• Proper preventive methods like shields should be used in areas of wind erosion and wind breaks

  • Treating Wastes of industries.

  • Treating nuclear waste.

  • Proper disposing of plastics and other garbage materials.


Thermal Pollution 

  • Thermal pollution is the degradation of water quality by any process that changes ambient water temperature.

  •  A common cause of thermal pollution is the use of water as a coolant by power plants and industrial manufacturers.

  • When water used as a coolant is returned to the natural environment at a higher temperature, the sudden change in temperature decreases oxygen supply and affects ecosystem composition.

  • Fish and other organisms adapted to particular temperature range can be killed by an abrupt change in water temperature (either a rapid increase or decrease) known as “thermal shock.”


Solid waste and its management

Solid Waste

Solid waste is any non liquid, non soluble material ranging from municipal garbage to industrial wastes .

Solid waste includes

  • Garbage

  • Rubbish

  • Demolition products

  • Sewage treatment residue

  • Dead animals

  • Manure and other discarded material

Solid waste poses serious threat to the environment globally.

Types of Solid Waste


  • Biodegradable wastes are such waste materials which are and can be degraded by natural factors like microbes (e.g. bacteria, fungi and few more), abiotic elements like temperature, UV, oxygen, etc.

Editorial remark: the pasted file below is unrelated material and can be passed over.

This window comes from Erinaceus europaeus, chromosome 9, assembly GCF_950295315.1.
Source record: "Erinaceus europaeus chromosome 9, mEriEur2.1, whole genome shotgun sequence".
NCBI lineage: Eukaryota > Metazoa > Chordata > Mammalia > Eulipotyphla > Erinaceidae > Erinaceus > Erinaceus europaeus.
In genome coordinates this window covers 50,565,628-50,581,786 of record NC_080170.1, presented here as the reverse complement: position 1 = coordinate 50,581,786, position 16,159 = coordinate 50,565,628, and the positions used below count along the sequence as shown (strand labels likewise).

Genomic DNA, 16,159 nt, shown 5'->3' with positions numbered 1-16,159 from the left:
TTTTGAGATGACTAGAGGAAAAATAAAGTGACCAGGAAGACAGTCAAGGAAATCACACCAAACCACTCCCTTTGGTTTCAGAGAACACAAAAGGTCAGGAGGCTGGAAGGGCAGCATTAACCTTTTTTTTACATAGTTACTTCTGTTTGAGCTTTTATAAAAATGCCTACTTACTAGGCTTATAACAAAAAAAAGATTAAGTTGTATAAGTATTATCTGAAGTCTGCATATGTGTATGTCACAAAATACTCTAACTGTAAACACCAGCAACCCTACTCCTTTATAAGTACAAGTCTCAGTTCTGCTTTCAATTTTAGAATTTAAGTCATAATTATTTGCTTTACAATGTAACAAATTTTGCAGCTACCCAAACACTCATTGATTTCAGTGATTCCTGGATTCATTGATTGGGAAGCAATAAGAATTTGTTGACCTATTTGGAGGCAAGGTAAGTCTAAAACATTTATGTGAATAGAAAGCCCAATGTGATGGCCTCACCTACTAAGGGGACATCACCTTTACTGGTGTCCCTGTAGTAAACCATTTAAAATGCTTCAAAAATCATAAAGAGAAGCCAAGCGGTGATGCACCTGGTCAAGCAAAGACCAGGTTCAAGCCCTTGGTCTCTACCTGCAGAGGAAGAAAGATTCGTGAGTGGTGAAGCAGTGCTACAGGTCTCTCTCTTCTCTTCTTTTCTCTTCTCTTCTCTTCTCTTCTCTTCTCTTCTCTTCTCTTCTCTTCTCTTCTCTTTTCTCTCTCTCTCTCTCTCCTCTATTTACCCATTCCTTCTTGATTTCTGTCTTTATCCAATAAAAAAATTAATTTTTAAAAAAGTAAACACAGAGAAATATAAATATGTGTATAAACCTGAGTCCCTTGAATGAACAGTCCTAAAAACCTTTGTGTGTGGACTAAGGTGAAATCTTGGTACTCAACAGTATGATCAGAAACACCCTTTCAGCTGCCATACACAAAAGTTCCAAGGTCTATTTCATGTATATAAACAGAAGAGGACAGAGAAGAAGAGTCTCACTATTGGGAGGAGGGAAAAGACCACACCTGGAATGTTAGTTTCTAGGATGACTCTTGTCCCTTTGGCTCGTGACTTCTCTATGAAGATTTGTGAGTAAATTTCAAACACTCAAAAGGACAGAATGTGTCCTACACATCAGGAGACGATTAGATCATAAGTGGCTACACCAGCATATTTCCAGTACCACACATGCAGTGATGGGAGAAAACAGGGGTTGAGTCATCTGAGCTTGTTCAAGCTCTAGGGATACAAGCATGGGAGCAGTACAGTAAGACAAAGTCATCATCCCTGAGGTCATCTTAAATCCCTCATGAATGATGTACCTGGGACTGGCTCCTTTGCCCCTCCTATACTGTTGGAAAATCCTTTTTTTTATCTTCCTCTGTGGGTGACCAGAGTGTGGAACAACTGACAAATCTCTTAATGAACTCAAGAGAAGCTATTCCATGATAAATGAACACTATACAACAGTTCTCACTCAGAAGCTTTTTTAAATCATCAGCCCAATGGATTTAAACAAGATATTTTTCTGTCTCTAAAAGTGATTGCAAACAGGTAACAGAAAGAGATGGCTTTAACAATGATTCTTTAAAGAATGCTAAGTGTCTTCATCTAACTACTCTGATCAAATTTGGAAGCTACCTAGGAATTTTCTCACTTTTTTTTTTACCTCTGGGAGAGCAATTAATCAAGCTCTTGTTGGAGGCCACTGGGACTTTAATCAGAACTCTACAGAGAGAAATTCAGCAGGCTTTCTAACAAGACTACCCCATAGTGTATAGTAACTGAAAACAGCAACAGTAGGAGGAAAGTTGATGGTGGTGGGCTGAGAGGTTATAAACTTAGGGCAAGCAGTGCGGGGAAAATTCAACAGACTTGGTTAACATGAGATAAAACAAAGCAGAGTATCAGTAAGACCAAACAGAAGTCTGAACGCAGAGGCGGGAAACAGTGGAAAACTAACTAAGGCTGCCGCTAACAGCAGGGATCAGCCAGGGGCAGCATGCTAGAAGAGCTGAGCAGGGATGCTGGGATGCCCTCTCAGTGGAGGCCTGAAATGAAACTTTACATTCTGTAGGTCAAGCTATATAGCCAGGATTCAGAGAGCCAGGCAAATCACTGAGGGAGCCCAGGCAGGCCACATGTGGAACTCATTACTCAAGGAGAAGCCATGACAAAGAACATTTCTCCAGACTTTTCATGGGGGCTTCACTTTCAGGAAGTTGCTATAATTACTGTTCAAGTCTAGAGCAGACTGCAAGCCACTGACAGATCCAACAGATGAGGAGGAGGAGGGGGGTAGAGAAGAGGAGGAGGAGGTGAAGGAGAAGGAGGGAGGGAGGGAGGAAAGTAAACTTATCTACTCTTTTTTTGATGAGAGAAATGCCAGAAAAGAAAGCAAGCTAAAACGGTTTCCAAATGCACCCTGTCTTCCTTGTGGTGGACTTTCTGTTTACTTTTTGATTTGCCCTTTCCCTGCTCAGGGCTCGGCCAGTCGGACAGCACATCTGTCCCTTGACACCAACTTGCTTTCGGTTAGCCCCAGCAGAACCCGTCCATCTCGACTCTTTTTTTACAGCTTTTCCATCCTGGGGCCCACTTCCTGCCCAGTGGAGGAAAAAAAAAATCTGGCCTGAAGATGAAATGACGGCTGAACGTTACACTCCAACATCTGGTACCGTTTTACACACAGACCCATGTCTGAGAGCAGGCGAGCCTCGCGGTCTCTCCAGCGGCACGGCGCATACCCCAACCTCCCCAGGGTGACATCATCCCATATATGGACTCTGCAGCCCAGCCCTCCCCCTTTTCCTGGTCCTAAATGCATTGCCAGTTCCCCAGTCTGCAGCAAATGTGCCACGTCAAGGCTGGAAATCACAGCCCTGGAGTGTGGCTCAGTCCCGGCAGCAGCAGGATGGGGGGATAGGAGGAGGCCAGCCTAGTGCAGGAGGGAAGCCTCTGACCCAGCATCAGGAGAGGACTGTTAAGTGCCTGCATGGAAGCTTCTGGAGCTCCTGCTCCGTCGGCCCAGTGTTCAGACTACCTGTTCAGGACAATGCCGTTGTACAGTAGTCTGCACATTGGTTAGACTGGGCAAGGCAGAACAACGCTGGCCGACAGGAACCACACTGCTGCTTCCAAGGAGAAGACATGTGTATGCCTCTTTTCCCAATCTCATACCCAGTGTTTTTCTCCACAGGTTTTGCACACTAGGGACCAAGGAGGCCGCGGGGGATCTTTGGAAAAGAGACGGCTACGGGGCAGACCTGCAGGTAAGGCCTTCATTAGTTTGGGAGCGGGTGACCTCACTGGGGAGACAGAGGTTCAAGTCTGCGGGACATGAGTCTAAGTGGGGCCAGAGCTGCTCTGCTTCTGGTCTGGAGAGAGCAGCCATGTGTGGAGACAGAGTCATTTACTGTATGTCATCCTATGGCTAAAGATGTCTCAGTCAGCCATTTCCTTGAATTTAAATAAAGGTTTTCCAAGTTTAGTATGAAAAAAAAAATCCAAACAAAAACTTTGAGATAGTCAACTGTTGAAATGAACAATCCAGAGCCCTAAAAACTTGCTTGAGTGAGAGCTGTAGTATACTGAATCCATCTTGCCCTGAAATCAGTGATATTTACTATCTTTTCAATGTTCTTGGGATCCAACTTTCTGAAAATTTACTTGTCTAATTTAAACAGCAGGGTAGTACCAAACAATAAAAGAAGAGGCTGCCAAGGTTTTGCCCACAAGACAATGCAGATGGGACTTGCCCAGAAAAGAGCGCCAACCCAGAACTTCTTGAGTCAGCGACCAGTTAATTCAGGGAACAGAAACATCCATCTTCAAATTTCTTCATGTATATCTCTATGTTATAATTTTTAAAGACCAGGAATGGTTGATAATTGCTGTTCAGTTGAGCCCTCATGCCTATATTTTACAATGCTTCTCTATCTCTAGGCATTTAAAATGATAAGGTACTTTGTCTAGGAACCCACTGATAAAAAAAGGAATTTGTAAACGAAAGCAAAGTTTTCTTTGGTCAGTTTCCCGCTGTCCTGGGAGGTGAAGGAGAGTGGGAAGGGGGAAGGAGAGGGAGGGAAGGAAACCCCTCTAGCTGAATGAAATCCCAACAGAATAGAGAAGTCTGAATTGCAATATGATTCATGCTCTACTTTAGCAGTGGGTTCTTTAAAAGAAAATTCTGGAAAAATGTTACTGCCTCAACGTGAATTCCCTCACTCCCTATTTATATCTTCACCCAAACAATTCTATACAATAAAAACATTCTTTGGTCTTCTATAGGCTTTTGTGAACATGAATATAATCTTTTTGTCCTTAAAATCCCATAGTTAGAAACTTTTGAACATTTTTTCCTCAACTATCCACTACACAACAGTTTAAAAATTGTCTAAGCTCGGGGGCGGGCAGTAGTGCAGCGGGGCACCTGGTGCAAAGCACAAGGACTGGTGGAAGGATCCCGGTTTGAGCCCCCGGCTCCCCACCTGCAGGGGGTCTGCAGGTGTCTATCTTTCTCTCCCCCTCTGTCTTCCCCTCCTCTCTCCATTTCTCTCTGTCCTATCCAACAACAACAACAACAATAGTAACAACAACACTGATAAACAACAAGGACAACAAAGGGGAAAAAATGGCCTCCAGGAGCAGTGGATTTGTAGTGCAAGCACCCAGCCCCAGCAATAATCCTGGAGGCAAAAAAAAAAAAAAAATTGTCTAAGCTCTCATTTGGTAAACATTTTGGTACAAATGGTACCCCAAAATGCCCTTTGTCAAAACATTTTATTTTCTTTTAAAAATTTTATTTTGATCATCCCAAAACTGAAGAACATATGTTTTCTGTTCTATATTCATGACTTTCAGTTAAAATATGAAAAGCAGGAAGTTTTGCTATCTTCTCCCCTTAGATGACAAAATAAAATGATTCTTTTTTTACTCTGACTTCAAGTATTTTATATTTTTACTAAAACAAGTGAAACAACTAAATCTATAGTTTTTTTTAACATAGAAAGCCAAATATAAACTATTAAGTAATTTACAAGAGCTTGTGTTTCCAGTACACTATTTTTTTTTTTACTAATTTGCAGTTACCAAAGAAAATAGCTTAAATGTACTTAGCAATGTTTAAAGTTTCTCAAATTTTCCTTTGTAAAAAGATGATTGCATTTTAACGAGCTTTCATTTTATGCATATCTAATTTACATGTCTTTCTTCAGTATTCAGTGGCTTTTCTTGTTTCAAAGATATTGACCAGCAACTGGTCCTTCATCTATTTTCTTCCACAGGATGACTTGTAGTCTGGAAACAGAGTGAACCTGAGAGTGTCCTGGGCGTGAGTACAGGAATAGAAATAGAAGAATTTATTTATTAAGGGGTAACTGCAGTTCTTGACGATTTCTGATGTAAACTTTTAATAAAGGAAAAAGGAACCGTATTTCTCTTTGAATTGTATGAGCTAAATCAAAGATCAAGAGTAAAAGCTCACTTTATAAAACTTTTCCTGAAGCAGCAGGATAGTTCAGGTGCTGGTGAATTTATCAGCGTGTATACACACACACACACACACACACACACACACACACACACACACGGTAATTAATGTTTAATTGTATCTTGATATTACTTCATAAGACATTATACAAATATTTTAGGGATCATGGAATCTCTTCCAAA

• Some examples of such wastes are food materials, kitchen wastes and other natural wastes.

  • Microorganisms and other abiotic factors together break down complex substances into simpler organic matters which eventually suspend and fade into soil.

  • The whole process is natural which can be rapid or slow. Therefore the environmental issues and risks caused by biodegradable wastes are low.


  • Unlike biodegradable wastes, non-biodegradable cannot be easily handled.

  • Non-biodegradable wastes are those who cannot be decomposed or dissolved by natural agents.

  • They remain on earth for thousands of years without any degradation. Hence the threat caused by them is also more critical.

  • A notable example is the plastics which are a commonly used material in almost every field.

  • To give these plastics a long lasting effect, improved quality plastics are being put to use. This made them more temperature resistant and more durable even after use.

  • Other examples are cans, metals, and chemicals for agricultural and industrial purposes. They are the main causes of air, water and soil pollution and diseases like cancer.

Solid Waste Management in Hotels and Restaurants

  • Huge volume of solid waste is generated everyday in a hotel. Many of them, particularly organic wastes, comes from kitchen and restaurant residues.

  • Waste paper and other consumables from the other departments also form  substantial amount of solid waste.

  • They pose a huge environmental and sanitation problem if not collected and disposed properly.